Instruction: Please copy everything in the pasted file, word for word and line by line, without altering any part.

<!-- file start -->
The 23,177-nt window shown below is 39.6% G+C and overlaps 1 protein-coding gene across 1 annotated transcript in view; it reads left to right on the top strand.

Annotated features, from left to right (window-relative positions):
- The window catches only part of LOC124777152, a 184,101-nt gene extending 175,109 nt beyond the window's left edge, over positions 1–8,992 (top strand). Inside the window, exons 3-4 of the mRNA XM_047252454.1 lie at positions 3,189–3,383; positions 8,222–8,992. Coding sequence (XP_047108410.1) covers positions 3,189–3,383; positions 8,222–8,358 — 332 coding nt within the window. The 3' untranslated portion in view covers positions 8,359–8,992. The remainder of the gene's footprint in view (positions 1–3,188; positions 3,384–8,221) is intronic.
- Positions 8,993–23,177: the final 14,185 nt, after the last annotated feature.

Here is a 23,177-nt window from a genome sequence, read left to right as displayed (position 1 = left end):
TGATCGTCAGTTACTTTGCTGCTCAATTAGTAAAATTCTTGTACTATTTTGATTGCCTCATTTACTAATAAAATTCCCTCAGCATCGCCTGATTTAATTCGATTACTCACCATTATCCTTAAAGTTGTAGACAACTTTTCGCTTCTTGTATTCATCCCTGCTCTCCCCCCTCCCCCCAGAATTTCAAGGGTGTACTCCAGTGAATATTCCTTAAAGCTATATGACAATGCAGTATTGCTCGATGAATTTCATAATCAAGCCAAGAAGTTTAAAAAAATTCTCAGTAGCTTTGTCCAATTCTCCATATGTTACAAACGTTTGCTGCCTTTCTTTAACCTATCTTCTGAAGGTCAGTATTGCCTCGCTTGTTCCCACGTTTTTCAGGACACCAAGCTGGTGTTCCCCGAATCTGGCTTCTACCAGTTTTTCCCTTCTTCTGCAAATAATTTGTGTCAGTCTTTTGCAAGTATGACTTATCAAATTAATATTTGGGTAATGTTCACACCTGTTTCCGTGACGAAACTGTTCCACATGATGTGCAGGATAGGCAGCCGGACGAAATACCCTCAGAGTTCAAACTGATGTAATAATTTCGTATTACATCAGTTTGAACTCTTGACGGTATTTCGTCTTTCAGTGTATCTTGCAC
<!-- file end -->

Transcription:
The 23,177-nt window shown below is 39.6% G+C and overlaps 1 protein-coding gene across 1 annotated transcript in view; it reads left to right on the top strand.

Annotated features, from left to right (window-relative positions):
- The window catches only part of LOC124777152, a 184,101-nt gene extending 175,109 nt beyond the window's left edge, over positions 1–8,992 (top strand). Inside the window, exons 3-4 of the mRNA XM_047252454.1 lie at positions 3,189–3,383; positions 8,222–8,992. Coding sequence (XP_047108410.1) covers positions 3,189–3,383; positions 8,222–8,358 — 332 coding nt within the window. The 3' untranslated portion in view covers positions 8,359–8,992. The remainder of the gene's footprint in view (positions 1–3,188; positions 3,384–8,221) is intronic.
- Positions 8,993–23,177: the final 14,185 nt, after the last annotated feature.

Here is a 23,177-nt window from a genome sequence, read left to right as displayed (position 1 = left end):
TGATCGTCAGTTACTTTGCTGCTCAATTAGTAAAATTCTTGTACTATTTTGATTGCCTCATTTACTAATAAAATTCCCTCAGCATCGCCTGATTTAATTCGATTACTCACCATTATCCTTAAAGTTGTAGACAACTTTTCGCTTCTTGTATTCATCCCTGCTCTCCCCCCTCCCCCCAGAATTTCAAGGGTGTACTCCAGTGAATATTCCTTAAAGCTATATGACAATGCAGTATTGCTCGATGAATTTCATAATCAAGCCAAGAAGTTTAAAAAAATTCTCAGTAGCTTTGTCCAATTCTCCATATGTTACAAACGTTTGCTGCCTTTCTTTAACCTATCTTCTGAAGGTCAGTATTGCCTCGCTTGTTCCCACGTTTTTCAGGACACCAAGCTGGTGTTCCCCGAATCTGGCTTCTACCAGTTTTTCCCTTCTTCTGCAAATAATTTGTGTCAGTCTTTTGCAAGTATGACTTATCAAATTAATATTTGGGTAATGTTCACACCTGTTTCCGTGACGAAACTGTTCCACATGATGTGCAGGATAGGCAGCCGGACGAAATACCCTCAGAGTTCAAACTGATGTAATAATTTCGTATTACATCAGTTTGAACTCTTGACGGTATTTCGTCTTTCAGTGTATCTTGCAC